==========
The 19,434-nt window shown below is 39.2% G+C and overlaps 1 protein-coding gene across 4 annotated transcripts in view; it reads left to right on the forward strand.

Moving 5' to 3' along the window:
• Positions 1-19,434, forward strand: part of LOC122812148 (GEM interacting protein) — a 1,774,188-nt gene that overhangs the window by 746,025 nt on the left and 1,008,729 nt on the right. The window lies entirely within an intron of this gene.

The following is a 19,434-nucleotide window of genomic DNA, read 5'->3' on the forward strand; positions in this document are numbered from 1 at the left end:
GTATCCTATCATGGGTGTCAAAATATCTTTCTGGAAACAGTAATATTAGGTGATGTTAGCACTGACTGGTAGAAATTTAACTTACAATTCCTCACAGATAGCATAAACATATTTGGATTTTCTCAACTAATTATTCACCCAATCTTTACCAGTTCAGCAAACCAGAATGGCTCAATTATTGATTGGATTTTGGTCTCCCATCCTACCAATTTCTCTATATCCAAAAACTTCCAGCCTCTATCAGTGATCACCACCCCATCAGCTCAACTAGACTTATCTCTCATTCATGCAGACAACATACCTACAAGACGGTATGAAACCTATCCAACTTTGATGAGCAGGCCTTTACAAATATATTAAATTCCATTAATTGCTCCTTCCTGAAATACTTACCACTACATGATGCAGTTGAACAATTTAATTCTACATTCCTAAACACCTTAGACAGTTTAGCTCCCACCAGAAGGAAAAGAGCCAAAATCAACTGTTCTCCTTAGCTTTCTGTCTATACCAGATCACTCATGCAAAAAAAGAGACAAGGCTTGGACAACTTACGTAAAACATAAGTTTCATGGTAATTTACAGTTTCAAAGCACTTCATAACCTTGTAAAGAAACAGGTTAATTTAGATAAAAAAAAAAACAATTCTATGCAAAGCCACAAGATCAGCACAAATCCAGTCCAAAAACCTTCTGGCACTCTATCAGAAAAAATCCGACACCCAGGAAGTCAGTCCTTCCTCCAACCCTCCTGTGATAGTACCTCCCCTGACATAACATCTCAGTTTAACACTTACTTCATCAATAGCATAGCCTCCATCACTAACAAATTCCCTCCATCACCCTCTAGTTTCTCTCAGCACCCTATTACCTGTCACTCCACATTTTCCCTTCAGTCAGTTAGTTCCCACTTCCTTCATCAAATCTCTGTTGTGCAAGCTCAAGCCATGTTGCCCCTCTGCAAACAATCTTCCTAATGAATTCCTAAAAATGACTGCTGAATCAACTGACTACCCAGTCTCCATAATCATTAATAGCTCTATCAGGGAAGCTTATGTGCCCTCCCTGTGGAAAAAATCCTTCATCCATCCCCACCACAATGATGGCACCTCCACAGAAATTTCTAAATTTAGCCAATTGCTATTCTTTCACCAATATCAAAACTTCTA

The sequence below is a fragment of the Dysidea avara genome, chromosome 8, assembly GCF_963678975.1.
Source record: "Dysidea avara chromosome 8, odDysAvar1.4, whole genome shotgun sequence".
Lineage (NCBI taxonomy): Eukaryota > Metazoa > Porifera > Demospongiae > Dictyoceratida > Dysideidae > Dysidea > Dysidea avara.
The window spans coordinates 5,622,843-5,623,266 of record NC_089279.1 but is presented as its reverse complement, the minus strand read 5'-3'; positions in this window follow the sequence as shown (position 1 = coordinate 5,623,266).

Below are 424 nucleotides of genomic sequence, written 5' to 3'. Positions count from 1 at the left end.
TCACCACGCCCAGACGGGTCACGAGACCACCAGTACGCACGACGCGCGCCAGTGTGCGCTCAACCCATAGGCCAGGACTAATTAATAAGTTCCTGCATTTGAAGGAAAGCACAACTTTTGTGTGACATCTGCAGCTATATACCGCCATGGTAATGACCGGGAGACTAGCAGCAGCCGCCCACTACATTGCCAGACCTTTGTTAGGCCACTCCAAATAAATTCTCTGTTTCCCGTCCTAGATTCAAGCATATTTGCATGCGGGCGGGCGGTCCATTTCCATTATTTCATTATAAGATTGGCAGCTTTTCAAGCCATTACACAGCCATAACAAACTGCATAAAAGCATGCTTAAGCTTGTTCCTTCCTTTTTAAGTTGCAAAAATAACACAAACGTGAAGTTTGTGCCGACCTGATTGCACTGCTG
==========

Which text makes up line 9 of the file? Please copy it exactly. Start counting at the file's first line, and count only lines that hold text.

The window spans coordinates 5,622,843-5,623,266 of record NC_089279.1 but is presented as its reverse complement, the minus strand read 5'-3'; positions in this window follow the sequence as shown (position 1 = coordinate 5,623,266).